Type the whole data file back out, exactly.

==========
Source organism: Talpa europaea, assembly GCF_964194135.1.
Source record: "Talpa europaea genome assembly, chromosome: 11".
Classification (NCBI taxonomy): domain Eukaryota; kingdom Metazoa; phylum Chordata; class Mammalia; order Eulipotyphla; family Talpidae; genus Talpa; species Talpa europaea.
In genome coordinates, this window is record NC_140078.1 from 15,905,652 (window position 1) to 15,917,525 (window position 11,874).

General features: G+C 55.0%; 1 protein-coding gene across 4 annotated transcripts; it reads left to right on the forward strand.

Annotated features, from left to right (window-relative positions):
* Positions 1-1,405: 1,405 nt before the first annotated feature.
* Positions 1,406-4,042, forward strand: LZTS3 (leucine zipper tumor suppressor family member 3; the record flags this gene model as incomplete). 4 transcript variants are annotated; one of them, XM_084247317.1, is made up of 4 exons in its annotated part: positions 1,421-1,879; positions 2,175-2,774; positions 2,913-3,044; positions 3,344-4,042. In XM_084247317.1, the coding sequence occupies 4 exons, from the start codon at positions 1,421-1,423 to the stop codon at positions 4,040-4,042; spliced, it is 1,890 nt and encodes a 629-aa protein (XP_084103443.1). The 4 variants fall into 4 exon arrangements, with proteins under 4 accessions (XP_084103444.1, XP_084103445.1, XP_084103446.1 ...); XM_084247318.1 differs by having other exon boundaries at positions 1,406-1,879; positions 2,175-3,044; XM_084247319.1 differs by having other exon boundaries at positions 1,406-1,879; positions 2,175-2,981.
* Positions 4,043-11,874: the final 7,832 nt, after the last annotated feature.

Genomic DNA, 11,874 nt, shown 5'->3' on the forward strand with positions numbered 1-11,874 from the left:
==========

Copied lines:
Source organism: Talpa europaea, assembly GCF_964194135.1.
Source record: "Talpa europaea genome assembly, chromosome: 11".
Classification (NCBI taxonomy): domain Eukaryota; kingdom Metazoa; phylum Chordata; class Mammalia; order Eulipotyphla; family Talpidae; genus Talpa; species Talpa europaea.
In genome coordinates, this window is record NC_140078.1 from 15,905,652 (window position 1) to 15,917,525 (window position 11,874).

General features: G+C 55.0%; 1 protein-coding gene across 4 annotated transcripts; it reads left to right on the forward strand.

Annotated features, from left to right (window-relative positions):
* Positions 1-1,405: 1,405 nt before the first annotated feature.
* Positions 1,406-4,042, forward strand: LZTS3 (leucine zipper tumor suppressor family member 3; the record flags this gene model as incomplete). 4 transcript variants are annotated; one of them, XM_084247317.1, is made up of 4 exons in its annotated part: positions 1,421-1,879; positions 2,175-2,774; positions 2,913-3,044; positions 3,344-4,042. In XM_084247317.1, the coding sequence occupies 4 exons, from the start codon at positions 1,421-1,423 to the stop codon at positions 4,040-4,042; spliced, it is 1,890 nt and encodes a 629-aa protein (XP_084103443.1). The 4 variants fall into 4 exon arrangements, with proteins under 4 accessions (XP_084103444.1, XP_084103445.1, XP_084103446.1 ...); XM_084247318.1 differs by having other exon boundaries at positions 1,406-1,879; positions 2,175-3,044; XM_084247319.1 differs by having other exon boundaries at positions 1,406-1,879; positions 2,175-2,981.
* Positions 4,043-11,874: the final 7,832 nt, after the last annotated feature.

Genomic DNA, 11,874 nt, shown 5'->3' on the forward strand with positions numbered 1-11,874 from the left: